Managing Organisational Culture in Innovative Projects

Culture in a workplace refers to a mix of assumptions, beliefs, values, norms, and tangible signs associated with employees and their behaviours. Studies reveal the fact that culture is a powerful element in the workplace and it is multidimensional. It significantly creates an impact on the skills and competencies of the leaders and can either positively or adversely impact their ability to successfully execute innovative projects. A strong culture in innovative projects generate commitment toward the organisational values and act as a mean by which organisations can improve their performance levels. It further provides an environment for adopting changes in projects while increasing the chances of survival and maintaining a competitive advantage. Culture acts as a core factor in project success along with other factors such as the organisational design or team structure, project processes, project performance management, and project management competencies. Furthermore, the culture and structure of the organisation significantly affect the management and execution phases of the project. If the organisational culture does not support innovative project management policies and project execution practices they can suffer through delays and conflicts.

The four core cultures in the context of managing projects as highlighted in literature can be identified as control core culture, competence core culture, collaboration core culture, and cultivation core culture. Each typology of culture listed has its own merits and demerits and a critical analysis of each typology to identify the best fit for innovative projects is the purpose of this article.

Managing Organisational Culture in Innovative Projects
Managing Organisational Culture in Innovative Projects

Core Culture

The control core culture can be designated as a militaristic model since key features are related to the development of efficient planning tactics, building systems, policies, and procedures, creating orders, clarifying roles and clarifying roles. However, this cultural orientation in a project management environment might result in intensive work environments and suppression of ideas from the lower management and cannot be held worthwhile for innovative projects.

Collaboration Core Culture

The collaboration core culture can be designated as a synergy-based model and focuses on unity and close connections between project stakeholders. The core strength of this model lies in its ability to develop and manage diversities in a project and open communications that support relationships between the project team and treat one another in a sensitive and caring manner. Still, the critiques argue that this model may become over-compromising and might fail to recognise individual achievements which is a crucial need in innovative projects.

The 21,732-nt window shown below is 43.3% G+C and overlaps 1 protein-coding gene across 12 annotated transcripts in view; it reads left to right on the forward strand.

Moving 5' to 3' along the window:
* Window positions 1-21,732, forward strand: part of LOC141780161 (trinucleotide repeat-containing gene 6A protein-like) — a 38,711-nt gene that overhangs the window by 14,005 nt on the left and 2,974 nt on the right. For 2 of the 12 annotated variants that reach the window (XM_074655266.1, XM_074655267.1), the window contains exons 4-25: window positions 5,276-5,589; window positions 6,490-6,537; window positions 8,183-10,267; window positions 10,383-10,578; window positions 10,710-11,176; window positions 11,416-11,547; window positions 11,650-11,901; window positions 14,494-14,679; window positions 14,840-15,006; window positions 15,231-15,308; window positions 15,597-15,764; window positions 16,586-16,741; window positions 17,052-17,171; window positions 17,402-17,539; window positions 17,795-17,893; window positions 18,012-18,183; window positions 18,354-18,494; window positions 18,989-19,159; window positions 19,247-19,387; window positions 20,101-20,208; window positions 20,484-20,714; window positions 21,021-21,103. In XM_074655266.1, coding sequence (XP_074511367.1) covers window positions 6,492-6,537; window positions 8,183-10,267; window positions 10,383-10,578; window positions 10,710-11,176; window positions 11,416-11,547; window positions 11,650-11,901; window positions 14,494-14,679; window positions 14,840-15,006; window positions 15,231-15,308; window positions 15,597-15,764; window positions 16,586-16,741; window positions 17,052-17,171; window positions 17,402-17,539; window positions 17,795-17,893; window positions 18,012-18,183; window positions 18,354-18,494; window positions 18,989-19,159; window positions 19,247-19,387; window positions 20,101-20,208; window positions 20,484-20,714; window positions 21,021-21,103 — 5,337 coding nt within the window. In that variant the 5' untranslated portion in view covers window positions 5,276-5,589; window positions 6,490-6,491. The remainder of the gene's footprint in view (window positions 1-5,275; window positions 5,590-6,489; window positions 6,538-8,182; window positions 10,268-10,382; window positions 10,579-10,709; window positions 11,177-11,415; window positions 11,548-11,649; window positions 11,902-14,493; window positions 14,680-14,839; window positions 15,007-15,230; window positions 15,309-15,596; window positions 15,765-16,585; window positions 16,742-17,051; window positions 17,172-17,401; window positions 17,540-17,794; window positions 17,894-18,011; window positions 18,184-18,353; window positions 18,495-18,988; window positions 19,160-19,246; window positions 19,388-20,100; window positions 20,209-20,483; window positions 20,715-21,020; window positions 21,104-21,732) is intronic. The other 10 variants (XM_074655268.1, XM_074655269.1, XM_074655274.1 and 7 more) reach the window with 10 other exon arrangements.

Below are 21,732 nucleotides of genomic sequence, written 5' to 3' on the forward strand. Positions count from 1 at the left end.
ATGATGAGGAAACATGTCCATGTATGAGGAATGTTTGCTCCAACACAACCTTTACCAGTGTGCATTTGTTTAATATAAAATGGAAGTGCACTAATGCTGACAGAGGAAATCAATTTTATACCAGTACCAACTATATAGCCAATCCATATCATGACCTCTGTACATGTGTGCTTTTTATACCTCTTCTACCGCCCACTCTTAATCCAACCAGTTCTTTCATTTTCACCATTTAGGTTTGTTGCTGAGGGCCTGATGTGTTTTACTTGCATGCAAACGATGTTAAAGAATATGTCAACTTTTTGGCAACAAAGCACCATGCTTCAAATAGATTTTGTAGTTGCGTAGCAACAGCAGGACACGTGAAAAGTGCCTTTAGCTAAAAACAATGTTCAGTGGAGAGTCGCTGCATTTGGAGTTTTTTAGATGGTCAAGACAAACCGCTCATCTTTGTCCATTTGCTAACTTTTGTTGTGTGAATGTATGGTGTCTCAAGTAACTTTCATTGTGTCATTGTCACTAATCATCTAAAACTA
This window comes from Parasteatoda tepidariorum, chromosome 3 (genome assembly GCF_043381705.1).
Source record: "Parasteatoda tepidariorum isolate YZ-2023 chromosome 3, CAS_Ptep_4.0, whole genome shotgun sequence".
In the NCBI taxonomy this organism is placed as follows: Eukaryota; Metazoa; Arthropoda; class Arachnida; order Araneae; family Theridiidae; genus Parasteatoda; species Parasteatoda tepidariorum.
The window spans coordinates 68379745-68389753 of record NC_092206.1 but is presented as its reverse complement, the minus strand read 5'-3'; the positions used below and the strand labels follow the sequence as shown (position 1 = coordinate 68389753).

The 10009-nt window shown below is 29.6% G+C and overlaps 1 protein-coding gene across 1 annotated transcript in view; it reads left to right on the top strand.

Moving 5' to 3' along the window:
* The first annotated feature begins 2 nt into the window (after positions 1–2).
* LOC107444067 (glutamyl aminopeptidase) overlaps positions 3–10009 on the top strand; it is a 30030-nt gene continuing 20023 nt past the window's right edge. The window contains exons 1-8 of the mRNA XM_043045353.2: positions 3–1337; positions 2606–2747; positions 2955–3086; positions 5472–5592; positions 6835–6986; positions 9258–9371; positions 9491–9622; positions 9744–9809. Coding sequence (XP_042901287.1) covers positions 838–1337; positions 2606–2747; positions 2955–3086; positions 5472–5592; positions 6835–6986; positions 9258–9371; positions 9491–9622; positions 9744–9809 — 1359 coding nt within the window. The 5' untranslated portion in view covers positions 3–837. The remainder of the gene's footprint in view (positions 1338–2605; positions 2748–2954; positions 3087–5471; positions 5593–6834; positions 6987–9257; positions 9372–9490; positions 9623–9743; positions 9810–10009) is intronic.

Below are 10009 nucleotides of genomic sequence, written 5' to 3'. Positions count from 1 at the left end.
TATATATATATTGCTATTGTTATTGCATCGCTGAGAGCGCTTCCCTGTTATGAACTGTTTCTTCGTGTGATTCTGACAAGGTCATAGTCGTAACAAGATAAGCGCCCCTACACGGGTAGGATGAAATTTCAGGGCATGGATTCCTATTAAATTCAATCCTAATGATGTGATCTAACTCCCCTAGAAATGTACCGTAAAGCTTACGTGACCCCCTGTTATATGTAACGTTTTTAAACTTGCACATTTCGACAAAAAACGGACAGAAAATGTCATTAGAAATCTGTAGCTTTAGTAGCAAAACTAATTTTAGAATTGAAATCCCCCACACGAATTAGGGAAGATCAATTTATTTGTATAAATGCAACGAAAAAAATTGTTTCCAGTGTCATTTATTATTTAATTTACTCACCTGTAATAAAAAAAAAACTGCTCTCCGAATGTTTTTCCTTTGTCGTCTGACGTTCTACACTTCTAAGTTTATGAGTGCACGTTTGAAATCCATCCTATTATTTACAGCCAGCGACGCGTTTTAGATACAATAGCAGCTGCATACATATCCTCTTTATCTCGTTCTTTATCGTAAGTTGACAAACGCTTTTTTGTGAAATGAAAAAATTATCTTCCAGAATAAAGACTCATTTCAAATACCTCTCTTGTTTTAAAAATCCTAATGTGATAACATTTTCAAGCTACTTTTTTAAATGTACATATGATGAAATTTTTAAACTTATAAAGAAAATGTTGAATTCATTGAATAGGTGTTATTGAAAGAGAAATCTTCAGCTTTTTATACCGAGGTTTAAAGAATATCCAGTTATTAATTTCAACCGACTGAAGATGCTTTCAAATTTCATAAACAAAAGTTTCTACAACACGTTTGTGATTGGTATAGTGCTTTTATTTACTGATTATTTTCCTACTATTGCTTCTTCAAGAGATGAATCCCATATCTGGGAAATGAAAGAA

Cultivation Core Culture

The Cultivation core culture stresses meaningfulness and actualisation and pays specific attention to beliefs, aspirations and inspirations. The strength of this culture lies in the fact that it makes people feel more cared for and nurtured. It further encourages commitment and dedication and it is open to change. However, it can result in project delays and is highly vulnerable to inefficiencies and playing favourites, therefore, innovative projects and cultivation core culture cannot be termed as a strategic fit for each other.

Competence Core Culture

A competence core culture highly emphasises project quality and gaining uniqueness for being a quality-focused organisation. The key merits of this cultural orientation can be identified as the high-performance standards, high levels of technical expertise, and establishment of creative and exciting workplaces. However, focusing on these factors in urgent and time-constrained innovative projects may result in certain drawbacks in terms of high pressure on employees since the performance standards are high and this can ultimately result in under performance from the end of employees. In the meantime, if the innovative projects are treated with patience, it can be argued that the competence core culture can be justified as the best cultural orientation since innovative projects require high levels of technical competencies and quality and they need to be completed with high levels of quality and with an intention of sustainability of transformations in future.

Author Info


The author is currently employed as an Operational Excellence Lead at Al Karam Textile Mills Pakistan. He is a postgraduate from the Department of Industrial Engineering, University of Engineering and Technology, Taxila, Pakistan where he received his bachelor’s in 2017. He is the author of a couple of journal articles along with some conference papers. His research interests include engineering management, project management, optimization techniques, and project scheduling and algorithms.